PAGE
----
Defragmenting an Active Directory Database

Like its predecessors, Windows Server 2008 keeps the Active Directory healthy by periodically performing an automated defragmentation. Although this defragmentation works, it does not compact the database. Periodically performing an offline defragmentation is a great way to get some of your domain controller’s disk space back. In fact, I have seen real life situations in which an Active Directory database shrunk to 1/6th of its original size after an offline defragmentation.

Performing an Offline Defragmentation

Before you attempt an offline defragmentation, I strongly recommend making a full, system state backup of the domain controller. I have never had an offline defragmentation go belly up on me, but since there is at least a potential for database corruption to occur, I recommend starting with a backup.

Once you have created a backup of your domain controller, the next thing that you should do is to make note of the existing Active Directory database’s size. By default, the Active Directory database is located at C:\Windows\NTDS, although the DCPROMO process does allow you to choose a different location. The name of the actual database file is NTDS.DIT.  A freshly installed Active Directory database on a Windows Server 2008 domain controller is about 12 MB in size, but the database can grow to be several GB in size, depending on the amount of data that is stored in the Active Directory.

Once you have noted the database’s size, you will have to create a directory that you can use as a temporary repository for a copy of the Active Directory database. When you perform an offline defragmentation, Windows does not alter the original Active Directory database. Instead it creates a defragmented copy database. I recommend creating a folder named TEMP beneath the \Windows\NTDS folder.

The next step in the process is to stop the Active Directory Domain Service. Unlike previous versions of Windows, Windows Server 2008 offers the ability to start and stop the Active Directory just as you would any other service. Depending on how your server is configured, there may be dependency services that Windows will also have to shut down.

When the Active Directory Domain Service finishes shutting down, open a Command Prompt window, and enter the NTDSUTIL command. The command prompt will now display an NTDSUTIL prompt. Now enter the following command:

​Activate Instance NTDS

At this point, NTDSUTIL will display a message stating that activate instance has been set to “NTDS”.  Now enter the Files command. This will cause NTDSUTIL to switch to the File Maintenance prompt. You should now enter the Info command. This will cause NTDSUTIL to display information about the size and location of the Active Directory database, as shown in Figure A.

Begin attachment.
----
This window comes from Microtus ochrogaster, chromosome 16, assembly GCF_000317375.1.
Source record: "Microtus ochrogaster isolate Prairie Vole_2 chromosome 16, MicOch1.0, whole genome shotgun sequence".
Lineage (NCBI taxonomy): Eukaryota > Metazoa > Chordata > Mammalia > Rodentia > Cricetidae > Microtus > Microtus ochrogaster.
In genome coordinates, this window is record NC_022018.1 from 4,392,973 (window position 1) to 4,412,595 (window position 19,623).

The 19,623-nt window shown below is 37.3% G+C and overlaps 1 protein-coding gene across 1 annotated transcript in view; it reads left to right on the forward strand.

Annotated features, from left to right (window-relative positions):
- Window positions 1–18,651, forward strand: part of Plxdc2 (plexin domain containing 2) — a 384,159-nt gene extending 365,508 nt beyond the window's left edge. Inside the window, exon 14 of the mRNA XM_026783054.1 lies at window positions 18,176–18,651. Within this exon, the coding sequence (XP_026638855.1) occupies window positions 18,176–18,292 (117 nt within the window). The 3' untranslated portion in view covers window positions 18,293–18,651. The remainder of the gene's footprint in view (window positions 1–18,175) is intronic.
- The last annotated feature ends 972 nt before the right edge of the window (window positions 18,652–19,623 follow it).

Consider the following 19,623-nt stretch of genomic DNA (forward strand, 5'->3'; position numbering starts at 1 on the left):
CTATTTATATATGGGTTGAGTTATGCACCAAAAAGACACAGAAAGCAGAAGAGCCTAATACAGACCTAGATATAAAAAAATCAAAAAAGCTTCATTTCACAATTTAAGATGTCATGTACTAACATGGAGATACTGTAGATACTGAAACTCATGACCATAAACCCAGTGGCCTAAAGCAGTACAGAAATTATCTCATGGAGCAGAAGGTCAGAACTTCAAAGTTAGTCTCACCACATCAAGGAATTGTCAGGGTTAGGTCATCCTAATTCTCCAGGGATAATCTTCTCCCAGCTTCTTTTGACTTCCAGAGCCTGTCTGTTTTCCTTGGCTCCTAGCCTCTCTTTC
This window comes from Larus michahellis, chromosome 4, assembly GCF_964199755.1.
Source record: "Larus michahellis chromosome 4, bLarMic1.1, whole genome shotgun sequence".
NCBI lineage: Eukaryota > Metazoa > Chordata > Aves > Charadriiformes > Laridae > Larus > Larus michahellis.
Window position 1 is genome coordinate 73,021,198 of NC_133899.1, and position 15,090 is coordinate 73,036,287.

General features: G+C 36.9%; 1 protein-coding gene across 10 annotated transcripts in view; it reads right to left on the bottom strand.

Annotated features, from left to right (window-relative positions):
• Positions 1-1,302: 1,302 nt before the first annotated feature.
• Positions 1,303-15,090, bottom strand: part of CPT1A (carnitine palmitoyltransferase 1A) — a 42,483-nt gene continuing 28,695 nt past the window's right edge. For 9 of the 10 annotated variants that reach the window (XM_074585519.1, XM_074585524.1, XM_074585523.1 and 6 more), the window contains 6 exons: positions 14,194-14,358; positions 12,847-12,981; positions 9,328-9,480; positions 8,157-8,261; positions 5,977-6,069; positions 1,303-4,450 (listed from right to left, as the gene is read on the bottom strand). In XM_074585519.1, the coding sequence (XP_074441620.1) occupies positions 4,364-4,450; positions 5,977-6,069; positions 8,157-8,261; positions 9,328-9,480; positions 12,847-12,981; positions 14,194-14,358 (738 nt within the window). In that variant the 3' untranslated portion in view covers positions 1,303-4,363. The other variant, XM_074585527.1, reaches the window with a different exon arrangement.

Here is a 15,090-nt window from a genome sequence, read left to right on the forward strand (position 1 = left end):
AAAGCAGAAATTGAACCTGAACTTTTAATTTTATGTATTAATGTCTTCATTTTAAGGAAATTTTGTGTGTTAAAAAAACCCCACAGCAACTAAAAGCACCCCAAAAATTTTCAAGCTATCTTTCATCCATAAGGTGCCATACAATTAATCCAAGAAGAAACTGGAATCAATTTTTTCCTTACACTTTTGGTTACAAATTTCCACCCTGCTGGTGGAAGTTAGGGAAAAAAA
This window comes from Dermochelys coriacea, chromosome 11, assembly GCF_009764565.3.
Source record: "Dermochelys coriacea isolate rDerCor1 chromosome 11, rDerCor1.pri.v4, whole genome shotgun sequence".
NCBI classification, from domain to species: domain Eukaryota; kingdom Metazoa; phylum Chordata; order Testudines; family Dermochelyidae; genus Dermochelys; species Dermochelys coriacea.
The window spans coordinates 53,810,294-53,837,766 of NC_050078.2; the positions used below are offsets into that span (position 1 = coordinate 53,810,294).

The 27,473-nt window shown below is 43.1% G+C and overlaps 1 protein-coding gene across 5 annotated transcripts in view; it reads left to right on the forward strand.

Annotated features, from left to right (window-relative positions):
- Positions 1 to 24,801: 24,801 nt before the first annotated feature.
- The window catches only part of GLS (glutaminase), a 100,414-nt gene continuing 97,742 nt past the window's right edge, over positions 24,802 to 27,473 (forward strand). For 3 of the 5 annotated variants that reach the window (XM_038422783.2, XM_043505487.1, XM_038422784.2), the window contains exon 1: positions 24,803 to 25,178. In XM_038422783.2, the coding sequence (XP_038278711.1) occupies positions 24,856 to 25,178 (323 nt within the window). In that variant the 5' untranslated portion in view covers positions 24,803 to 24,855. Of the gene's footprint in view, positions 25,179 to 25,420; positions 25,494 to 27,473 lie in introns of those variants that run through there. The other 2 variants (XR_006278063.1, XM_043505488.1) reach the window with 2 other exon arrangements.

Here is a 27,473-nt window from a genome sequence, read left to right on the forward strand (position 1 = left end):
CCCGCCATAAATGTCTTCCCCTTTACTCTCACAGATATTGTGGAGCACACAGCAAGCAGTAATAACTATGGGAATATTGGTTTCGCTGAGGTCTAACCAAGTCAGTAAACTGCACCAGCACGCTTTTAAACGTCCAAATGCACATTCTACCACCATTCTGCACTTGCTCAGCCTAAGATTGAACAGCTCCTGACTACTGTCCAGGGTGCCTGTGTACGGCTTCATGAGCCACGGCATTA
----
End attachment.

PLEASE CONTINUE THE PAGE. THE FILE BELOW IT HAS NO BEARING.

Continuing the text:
Figure A You should double check the database size against the size that you recorded earlier.

You should make sure that the information that is displayed coincides with the size that you recorded earlier. Otherwise, some corruption may exist. Assuming that everything looks good, you can launch the defragmentation process by entering the following command:

​Compact to c:\Windows\NTDS\temp

The command shown above assumes that you have created a folder named Temp beneath the c:\windows\ntds folder.

The amount of time that the defragmentation process will take varies depending on the speed of your server, and on the size of the Active Directory database. You can see what a successful defragmentation looks like in Figure B.


Figure B This is what a successful defragmentation looks like.

When the process completes, enter the Q command at the NTDSUTIL prompt to close NTDSUTIL. Next, verify that Windows has created a copy of the Active Directory database in the C:\Windows\NTDS\Temp folder. This copy is the defragmented version of the database. To use it, you must either delete or rename the original database (the one in C:\Windows\NTDS), and then copy the defragmented database from C:\Windows\NTDS\Temp to C:\Windows\NTDS. You must also either rename or delete the log files located in the C:\Windows\NTDS folder.

You can now restart the Active Directory. The easiest way to do this is to simply start the Active Directory Domain Service that you shut down earlier. If a bunch of dependency services were also shut down too though, it may be easier to just reboot the server.


In this article, I have shown you how to perform an offline defragmentation of the Active Directory database. It is important to remember though, that you should always perform a full, system state backup prior to attempting this procedure.

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